chickpea

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chickpea Also known as garbanzo; seeds of Cicer arietinum, widely used in Mediterranean and Middle‐Eastern stews and casseroles. Puréed chickpea is the basis of hummus and deep‐fried balls of chickpea batter are felafel. A 90‐g portion is a rich source of copper; a good source of folate; a source of protein, vitamin A, and iron; contains 3 g of fat, of which 6% is saturated; provides 4.5 g of dietary fibre; supplies 130 kcal (545 kJ).

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chick·pea / ˈchikˌpē/ • n. 1. a round yellowish seed, used widely as food. 2. the leguminous Old World plant (Cicer arietinum) that bears these seeds.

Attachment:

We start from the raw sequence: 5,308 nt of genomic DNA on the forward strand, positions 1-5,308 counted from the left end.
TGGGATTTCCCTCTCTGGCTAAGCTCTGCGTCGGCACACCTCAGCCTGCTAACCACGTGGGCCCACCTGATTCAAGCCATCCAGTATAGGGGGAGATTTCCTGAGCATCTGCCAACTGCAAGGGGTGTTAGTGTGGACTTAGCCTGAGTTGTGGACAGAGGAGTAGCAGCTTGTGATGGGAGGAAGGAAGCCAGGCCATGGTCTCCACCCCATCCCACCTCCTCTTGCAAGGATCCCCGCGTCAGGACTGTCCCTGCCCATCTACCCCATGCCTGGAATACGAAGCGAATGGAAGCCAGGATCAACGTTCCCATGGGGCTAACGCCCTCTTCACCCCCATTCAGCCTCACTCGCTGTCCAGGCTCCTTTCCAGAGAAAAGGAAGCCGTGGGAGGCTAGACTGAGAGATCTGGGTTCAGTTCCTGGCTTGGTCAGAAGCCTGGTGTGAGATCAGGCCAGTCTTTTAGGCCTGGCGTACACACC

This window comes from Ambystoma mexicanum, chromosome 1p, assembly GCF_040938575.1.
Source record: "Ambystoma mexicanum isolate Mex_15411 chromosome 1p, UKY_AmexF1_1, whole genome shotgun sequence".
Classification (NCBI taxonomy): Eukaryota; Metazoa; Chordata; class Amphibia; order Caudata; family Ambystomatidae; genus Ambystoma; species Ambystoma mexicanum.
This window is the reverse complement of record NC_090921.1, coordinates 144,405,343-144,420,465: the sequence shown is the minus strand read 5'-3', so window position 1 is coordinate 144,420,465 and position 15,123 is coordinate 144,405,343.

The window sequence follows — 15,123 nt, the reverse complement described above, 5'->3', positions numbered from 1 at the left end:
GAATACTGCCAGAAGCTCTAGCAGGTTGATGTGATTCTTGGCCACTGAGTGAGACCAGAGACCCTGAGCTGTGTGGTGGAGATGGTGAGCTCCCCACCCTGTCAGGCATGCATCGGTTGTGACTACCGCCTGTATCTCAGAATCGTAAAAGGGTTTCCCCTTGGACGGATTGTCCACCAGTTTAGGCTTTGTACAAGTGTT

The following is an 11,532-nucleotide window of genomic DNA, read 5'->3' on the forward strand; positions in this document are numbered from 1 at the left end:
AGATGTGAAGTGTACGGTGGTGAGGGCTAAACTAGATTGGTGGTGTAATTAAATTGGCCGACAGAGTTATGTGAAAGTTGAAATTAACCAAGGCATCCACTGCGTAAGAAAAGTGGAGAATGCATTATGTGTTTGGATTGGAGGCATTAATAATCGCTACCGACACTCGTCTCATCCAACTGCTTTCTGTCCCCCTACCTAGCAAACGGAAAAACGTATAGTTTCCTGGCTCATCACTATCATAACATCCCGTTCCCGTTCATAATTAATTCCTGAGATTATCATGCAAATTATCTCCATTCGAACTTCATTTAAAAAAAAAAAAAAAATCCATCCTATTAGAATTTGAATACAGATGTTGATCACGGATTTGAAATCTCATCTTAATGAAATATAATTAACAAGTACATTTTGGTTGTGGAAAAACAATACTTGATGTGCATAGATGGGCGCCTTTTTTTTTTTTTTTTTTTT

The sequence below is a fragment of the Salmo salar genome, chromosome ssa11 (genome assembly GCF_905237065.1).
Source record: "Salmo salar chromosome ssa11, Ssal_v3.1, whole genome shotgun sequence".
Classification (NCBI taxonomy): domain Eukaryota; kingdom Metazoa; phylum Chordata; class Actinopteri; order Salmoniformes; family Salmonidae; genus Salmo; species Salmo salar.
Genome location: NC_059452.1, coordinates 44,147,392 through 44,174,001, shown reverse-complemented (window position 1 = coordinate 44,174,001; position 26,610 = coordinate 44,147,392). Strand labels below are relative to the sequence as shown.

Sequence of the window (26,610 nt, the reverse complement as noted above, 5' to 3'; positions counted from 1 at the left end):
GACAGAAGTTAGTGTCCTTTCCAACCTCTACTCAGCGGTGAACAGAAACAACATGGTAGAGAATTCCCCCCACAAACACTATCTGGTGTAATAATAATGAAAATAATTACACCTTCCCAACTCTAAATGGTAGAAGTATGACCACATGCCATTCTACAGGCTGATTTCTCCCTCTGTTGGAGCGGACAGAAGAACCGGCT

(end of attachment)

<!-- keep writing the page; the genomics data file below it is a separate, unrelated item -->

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chickpea, annual plant (Cicer arietinum) of the family Leguminosae (pulse family), cultivated since antiquity for the somewhat pealike seeds, which are often used as food and forage, principally in India and the Spanish-speaking countries. The seeds are boiled or roasted and have been substituted for coffee. Other names are ceci, garbanzo, and gram pea. Chickpeas are classified in the division Magnoliophyta, class Magnoliopsida, order Rosales, family Leguminosae.

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chickpea (dwarf pea, garbanzo, chich or gram) Bushy annual plant cultivated from antiquity in s Europe and Asia for its pea-like seeds. It is now also grown widely in the Western Hemisphere. The seeds are boiled or roasted before eating. Family Fabaceae/Leguminosae; species Cicer arietinum.